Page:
Drawing Your Gun

Drawing Your Gun

Drawing your gun is directly connected to how you holster your gun. How to move through the draw depends entirely on where you draw your gun from. Your decision on how to conceal and carry your firearm is a very important one and there is a multitude of factors to consider when selecting your method. The clothing you wear each day will likely require different holsters to worn in different ways with different styles. A draw from a bra holster will require a different technique than from a draw from an ankle holster.

Practicing your draw from all holsters that you use, including CC purses is absolutely necessary! All of the shooting skills in the world aren’t going to do you much good if you can’t access and draw your gun fast enough. Throw in some major stress and adrenaline and you are in big trouble. Practice is necessary so that a safe and quick motion comes quickly and naturally, this can only happen with repeated and regular practice. Many holsters like the bra holster are a plastic clam shell design, these require a “snap” of a draw to release the gun, unlike a leather holster that would have more of a smooth pull draw. Practicing your draw is always done with an unloaded gun, always. You may want to practice in front of a mirror to assist you in making sure that while you are drawing, the muzzle of the gun is not covering any part of your body.

What I will focus on here are the basics of safely drawing your gun from any holster. You will need to practice the particular reach required for each type of holster. These basic principles must be adapted to the specific requirements of your selected mode of carry. It is MOST recommended to carry your gun on your strong side, on your waist, meaning if you are right handed the gun is worn on the right side, with the grip in the proper position so you can grasp and draw your gun with the correct grip, get on target and shoot as quickly as possible. It is preferred that there is no reaching across or around you body so that your strong hand is already somewhere near the firearm.


A smooth draw is dependent on three things:

  1. Proper equipment selection (e.g., firearm, holster, even clothing)
  2. Placement or location on body
  3. Practice

Read article on Women’s Holsters for Concealed Carry


Every second matters when you are in a potentially life threatening situation. Although speed when drawing your gun is important, it is a danger if you do not have proper technique and if you are not competent at drawing your gun. If you aren’t willing to practice drawing your gun and sighting a target, you should probably not carry your gun. You put yourself at risk if you are fumbling and very slow to draw.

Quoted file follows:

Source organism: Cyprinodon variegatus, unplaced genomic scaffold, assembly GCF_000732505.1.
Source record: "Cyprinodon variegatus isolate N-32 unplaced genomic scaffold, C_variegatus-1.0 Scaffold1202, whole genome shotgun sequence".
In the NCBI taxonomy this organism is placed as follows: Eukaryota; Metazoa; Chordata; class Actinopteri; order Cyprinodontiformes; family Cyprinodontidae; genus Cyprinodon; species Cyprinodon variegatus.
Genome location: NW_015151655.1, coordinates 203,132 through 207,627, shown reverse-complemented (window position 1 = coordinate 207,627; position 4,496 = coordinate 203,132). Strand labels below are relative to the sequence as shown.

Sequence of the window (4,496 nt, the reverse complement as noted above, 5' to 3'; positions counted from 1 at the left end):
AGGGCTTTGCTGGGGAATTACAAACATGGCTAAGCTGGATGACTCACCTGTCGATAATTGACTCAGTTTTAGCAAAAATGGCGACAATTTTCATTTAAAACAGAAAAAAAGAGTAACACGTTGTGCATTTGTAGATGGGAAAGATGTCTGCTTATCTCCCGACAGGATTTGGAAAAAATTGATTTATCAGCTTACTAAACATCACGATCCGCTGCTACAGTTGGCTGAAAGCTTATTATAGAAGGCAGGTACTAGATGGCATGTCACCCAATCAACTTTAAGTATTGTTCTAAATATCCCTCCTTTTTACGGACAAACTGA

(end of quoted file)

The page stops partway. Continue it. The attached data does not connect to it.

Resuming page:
Drawing your gun under stress requires muscle memory created through training and practice. Drawing your gun from under clothing must be practiced. You can practice drawing as part of your Dryfire practice with an unloaded gun. The most effective way to improve your draw is to practice slowly on a live-fire range with someone who can watch for mistakes.

Do not start with speed in mind. Focus on technique. The better your technique, the faster you will be once you start speeding things up. Get the motions down pat before worrying about your speed.

Practice with all of your concealed and carry holsters if you regularly wear more than one style.

The basic motions in drawing a handgun:

The Grip:

Move your firing hand over the grip of your firearm. Release any retention system your holster may have. Grip the handgun firmly with the supporting fingers while keeping the trigger finger straight along the slide, outside of the holster. Your non-dominant had should be to the side or placed on your stomach, out of the way to avoid covering it with the muzzle of the gun.

The Pull:

Pull the firearm directly up and completely out of the holster keeping the trigger finger straight along the slide. Raise the muzzle of the gun straight up a couple of inches above the top of the holster.

The Rock:

Rotate your wrist and lower your elbow of your firing arm. This gets the pistol pointed down range at your target. Once the pistol is pointed in at your target, disengage any safety you may have.

The Extend:

When the firearm passes your stomach, move your support hand toward the firearm and get a good firing grip on it. Extend your firing arm to a good firing position. Keep your support elbow low pointing down. Just before the firearm is to its final position you should quickly focus directly, and only, on your front sight. Sight alignment is next.

The Basic Motions In Re-Holstering Your Gun

Re-holstering your gun is the same motions as drawing your gun – only in reverse.

With your trigger finger out of the trigger guard area, extend it alongside the frame of the gun.

Pull back to close contact position and place your hand on your stomach.

Engage your safety and rotate your wrist and raise your elbow, push the gun straight down into holster and secure.

Be sure to maintain a full firing-grip on your gun until you have completely secured the gun in the holster.

Re-engage the retention system on your holster if it has one.

Although different holsters will have different draws, the same principles apply. Clear the muzzle of the gun from the holster without covering any part of your body. Keep your trigger finger out of the trigger guard area at all times except when ready to fire and always keep a firm grip on your gun.


Continue reading the next article of Step 3 Part B: Sighting Your Gun